This plant was green and healthy through the vegetative stage under an LED grow light, but the leaves started dying soon after flowering started. The reason was the LED was too close.
These plants seem apparently healthy, but the top leaves keep getting lighter and lighter because the LED grow light was too close. If you don't realize it's light burn, the symptoms are inexplicable!
Light Bleaching Cannabis Buds
This is how you get "albino" buds. Light bleaching is most common with high-power LEDs and HPS lights that are kept too close to the tops of the plants. Basically, this is what happens when plants get too much light, kinda like how hair on top of your head can turn lighter if you spend plenty of time in the sun, except a "sun-burnt" bud isn't as strong!
Buds which have been bleached tend to be low potency or even have no potency (no available THC or other cannabinoids). Therefore you should avoid light-bleaching your plants at all costs!
Sometimes light-bleached cannabis will get mis-labeled as “albino cannabis” or “white cannabis” but the truth is that the white color is not healthy, so this is not a desirable trait (even if it looks pretty cool).
Often though, light burned buds look like they've been burned.
Light burned bud on top, healthy bud below
Solution: If your marijuana plants are getting too much light, try removing some of the lights or moving your grow lights further away from the tops of the plants. If you can't move the light further away, bend your plants over so the tops are further away or if your plant is still in the vegetative stage you might even consider cutting off the top of the plant to remove some of that height.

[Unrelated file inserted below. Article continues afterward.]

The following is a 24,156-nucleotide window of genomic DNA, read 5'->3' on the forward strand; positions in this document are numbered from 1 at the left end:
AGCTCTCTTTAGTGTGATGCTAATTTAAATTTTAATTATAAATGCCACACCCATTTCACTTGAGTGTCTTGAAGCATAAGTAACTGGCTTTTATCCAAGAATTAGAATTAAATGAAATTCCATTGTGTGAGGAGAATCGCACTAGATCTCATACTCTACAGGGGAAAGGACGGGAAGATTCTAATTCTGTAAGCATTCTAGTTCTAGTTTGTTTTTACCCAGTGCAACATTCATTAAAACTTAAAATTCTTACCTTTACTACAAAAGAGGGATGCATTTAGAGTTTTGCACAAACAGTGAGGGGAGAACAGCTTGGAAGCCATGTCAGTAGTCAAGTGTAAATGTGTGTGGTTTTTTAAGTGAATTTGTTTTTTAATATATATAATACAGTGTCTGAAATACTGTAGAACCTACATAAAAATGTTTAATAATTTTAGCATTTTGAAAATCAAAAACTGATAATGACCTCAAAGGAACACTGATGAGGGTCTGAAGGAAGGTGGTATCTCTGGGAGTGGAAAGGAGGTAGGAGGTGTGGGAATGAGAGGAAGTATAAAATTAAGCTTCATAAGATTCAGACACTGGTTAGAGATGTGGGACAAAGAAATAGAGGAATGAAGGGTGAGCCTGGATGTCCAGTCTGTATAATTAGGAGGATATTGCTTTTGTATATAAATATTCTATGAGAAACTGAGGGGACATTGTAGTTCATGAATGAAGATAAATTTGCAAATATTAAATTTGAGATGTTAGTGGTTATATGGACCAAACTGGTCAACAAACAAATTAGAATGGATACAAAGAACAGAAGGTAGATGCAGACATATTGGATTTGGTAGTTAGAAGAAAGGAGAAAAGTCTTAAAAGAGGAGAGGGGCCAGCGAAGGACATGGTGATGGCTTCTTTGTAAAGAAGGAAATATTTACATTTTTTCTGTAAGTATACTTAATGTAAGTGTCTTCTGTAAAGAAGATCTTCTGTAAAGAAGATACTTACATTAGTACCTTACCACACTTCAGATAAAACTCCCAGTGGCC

Reduce power of grow lights and/or move them further away from your plant
(How far away do I keep grow lights from my plants?)
It is unlikely for your plants to get "light-burned" from the sun when growing outdoors, and they definitely can't accidentally grow into the sun. Outdoor plants can show signs of light stress if plants were used to shady conditions and moved into direct sunlight without time to get accustomed to the brigher light levels. It also may be possible in extreme high light conditions if the plant is unprotected but in general cannabis plants like a lot of light.
When making changes to your plant's environment, it's best to make changes relatively slowly if possible. For example when moving a cannabis plant from indoors or outdoors you might consider giving the plant some shade for a few days before moving it into full sunlight.
Sometimes heat stress can look like light stress. When learning how to grow cannabis, it's best to try to keep things at a comfortable temperature at all times for optimal growth. If it's too hot for you, it's probably too hot for your plants. Outdoors, it's a lot harder to control temperature, but there are steps you can take to protect your outdoor plants from the heat including supplementing with sea kelp, partially covering them and making sure they're well watered.